How will you suspect if you have a ventricular septal defect?

The patient’s clinical presentation depends on the degree of the left to right shunting of blood. The larger the defect, the more blood goes to the right ventricle, the earlier and more symptoms the patient will experience. With a small defect, patient may remain asymptomatic and may only be diagnosed on routine check-up. For larger defects, patient will present with signs and symptoms of congestive heart failure (eg. easy fatigability, shortness of breath, heart enlargement, frequent respiratory infections) and /or failure to gain adequate weight.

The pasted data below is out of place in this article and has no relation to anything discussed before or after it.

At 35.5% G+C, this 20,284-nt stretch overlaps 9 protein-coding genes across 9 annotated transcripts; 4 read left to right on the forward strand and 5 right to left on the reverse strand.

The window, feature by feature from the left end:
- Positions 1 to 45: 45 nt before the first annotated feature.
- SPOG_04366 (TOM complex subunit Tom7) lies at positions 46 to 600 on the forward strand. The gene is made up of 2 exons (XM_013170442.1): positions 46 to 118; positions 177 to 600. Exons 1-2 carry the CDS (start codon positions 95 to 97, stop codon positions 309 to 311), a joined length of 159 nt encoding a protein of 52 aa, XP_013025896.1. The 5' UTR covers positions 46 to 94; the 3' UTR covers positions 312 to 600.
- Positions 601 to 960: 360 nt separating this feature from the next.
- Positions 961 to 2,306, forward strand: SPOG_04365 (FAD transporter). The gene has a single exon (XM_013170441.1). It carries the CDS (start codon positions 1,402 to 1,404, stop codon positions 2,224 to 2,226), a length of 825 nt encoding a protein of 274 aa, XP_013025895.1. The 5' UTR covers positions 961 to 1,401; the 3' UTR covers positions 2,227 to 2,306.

How is VSD diagnosed?

A patient with VSD has a characteristic heart murmur. With small VSD, chest x-ray and electrocardiogram may show normal findings. With larger defect, heart enlargement and enlargement of the pulmonary artery will be evident. An echocardiogram will confirm the presence of VSD. Cardiac catheterization is usually not indicated except in cases where there is uncertainty about the degree of the left to right shunt in a moderate-sized defect or development of pulmonary vascular obstructive disease, especially in patients who present after 1 year of age.

What happens if VSD is left untreated?